If you passed Max Acuna on the street or on your way to work, or any one of those hundreds of places where people cross paths every day, you wouldn't give the smartly dressed 30-year-old a second look.
The married father of three — two boys and a girl — lives in the college town of Carlisle, Pennsylvania. He goes to work in the morning. He comes home to his family at night. And he pursues the American Dream with the same ardor of any of his neighbors.
But to hear Trump tell it, I'm supposed to be deathly afraid of Acuna or anyone who looks even remotely like him. He's a native Mexican who was brought to the United States as a toddler, and lived, along with most of his family, undocumented, until he got his citizenship last summer.
During a primetime address last week, Trump used the backdrop of the Oval Office to recapitulate the same tiresome talking points on the dangers of illegal immigration he's been peddling since 2015. He used it to spin a grisly, fact-challenged argument that those who enter to country illegally are brutal killers and rapists just lying in wait to take American jobs and lives.
"Day after day, precious lives are cut short by those who have violated our borders. In California, an Air Force veteran was raped, murdered and beaten to death with a hammer by an illegal alien with a long criminal history. In Georgia, an illegal alien was recently charged with murder for killing, beheading and dismembering his neighbor," Trump said as he spun out his grim fairy tale.
And while any murder is a tragedy no matter who commits it, the data pretty conclusively shows that those in the country illegally and who constitute only a small portion of the overall population commit crimes at a much lower rate than those who are native-born. The worst offense Acuna has ever committed, meanwhile, is a speeding ticket.
Nonetheless, it's where we find ourselves as a nation, as a pointless and unnecessary government shutdown, inspired by one man's seemingly compulsive need for an equally pointless and unnecessary wall at America's southern border, grinds well past its third week.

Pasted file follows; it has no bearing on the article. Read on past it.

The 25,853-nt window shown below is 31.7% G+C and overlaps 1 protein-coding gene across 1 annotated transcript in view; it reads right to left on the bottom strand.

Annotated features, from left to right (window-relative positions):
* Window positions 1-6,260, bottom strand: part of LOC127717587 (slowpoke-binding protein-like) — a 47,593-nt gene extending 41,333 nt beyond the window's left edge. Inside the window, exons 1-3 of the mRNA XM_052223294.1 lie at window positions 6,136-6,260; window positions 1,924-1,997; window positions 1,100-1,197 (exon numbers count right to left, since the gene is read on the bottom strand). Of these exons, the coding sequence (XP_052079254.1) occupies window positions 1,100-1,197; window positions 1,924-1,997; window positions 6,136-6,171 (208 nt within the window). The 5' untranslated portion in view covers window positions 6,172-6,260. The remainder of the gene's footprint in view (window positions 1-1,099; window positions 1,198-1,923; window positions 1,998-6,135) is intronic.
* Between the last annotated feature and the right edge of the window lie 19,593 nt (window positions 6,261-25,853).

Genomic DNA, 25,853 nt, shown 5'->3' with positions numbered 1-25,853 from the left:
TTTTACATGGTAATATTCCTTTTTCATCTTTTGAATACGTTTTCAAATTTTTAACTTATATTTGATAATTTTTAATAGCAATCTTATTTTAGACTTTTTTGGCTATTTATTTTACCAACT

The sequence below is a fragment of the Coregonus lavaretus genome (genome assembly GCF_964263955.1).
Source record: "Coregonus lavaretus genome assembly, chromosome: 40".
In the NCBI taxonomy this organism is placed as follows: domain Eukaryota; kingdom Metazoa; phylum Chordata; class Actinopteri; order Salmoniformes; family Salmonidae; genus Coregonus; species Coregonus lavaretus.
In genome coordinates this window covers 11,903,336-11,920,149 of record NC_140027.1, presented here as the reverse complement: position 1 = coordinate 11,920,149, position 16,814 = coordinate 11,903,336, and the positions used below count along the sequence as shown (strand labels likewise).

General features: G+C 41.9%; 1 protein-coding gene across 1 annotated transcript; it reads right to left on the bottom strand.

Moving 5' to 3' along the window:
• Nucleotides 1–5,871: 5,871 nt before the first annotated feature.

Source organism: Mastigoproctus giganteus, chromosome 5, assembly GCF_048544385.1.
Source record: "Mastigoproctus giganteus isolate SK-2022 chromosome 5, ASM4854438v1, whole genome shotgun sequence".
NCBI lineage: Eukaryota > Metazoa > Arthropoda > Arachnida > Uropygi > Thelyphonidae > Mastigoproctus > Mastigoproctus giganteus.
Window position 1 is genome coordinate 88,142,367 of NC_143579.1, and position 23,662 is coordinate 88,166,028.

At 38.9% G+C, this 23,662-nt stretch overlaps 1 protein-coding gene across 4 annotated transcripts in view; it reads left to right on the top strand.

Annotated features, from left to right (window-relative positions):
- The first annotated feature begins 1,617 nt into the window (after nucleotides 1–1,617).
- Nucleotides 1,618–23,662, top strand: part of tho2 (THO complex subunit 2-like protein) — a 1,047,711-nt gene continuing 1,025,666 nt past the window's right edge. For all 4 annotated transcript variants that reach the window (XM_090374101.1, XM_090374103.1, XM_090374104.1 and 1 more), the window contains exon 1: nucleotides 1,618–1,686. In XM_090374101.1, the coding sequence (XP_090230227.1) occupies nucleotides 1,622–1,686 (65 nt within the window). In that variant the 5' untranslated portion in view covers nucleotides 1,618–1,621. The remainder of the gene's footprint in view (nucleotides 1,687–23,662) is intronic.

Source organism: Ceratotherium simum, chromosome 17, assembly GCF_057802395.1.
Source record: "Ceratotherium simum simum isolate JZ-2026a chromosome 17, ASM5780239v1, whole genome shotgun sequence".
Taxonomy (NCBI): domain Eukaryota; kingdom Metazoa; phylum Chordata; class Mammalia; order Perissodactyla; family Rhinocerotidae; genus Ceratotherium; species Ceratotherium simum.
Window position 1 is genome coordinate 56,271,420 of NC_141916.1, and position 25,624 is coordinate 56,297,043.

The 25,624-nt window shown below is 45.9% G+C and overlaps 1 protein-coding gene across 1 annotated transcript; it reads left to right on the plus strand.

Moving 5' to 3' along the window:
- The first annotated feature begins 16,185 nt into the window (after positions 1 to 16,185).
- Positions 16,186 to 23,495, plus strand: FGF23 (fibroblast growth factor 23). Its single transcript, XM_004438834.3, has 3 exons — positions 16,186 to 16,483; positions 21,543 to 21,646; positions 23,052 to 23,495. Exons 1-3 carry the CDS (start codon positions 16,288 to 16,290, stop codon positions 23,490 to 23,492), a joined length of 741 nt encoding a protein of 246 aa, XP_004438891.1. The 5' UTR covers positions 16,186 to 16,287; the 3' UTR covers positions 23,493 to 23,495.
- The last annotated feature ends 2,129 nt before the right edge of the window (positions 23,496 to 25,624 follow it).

Trump's detour into the macabre glossed right over the story of Acuna and thousands of others, whose story is far more typical and, in its own way, more fundamentally reflective — save for the legal niceties — of the American immigrant experience.
Acuna, his mother, Rosaria, and his brother, Daniel, illegally entered the United States from Mexico in 1990. He could not say when his father, Jaime, entered the country. The family initially settled in Los Angeles before making their way to Pennsylvania.
He hasn't been back to Mexico since. And, no, he hasn't committed any crimes. And his English is probably better that yours.
Relief came with the Obama administration's 2012 "Deferred Action for Childhood Arrivals" program, or DACA, which granted temporary legal status and work authorization to aliens who had been brought to the United States illegally as children and who met other criteria. He got his green card through marriage, and began the long journey to citizenship.
Max Acuna's path to citizenship, which took more than five years and cost more than $20,000, ended with his taking the oath in June 2018. His parents and his brother are still working on obtaining theirs, he said.
Overshadowed by the light and the heat over the border wall is any sensible discussion of structural immigration reform, including what to do about the fate 1.7 million so-called "Dreamers" who are looking for a path to legal citizenship.
On Thursday, with negotiations at a standstill and Trump moving seemingly inexorably toward declaring a national emergency to get the wall built, Acuna said he wished the president could get a much-needed dose of perspective.
"When it comes to stuff about immigrants coming from the south," [Trump] "just doesn't know," Acuna said. "He doesn't talk with people like myself; why we're here and what we're trying to achieve," he said. "He thinks we're rapists and murderers, and taking jobs from Americans. It's just not the case... My parents came here because they wanted a better life."
It's a great sentiment — and one that rings true with any one of us who lays claim to an immigrant heritage. And it's not one that Trump, his mind set on the political victory he thinks the wall will bring him, would ever heed.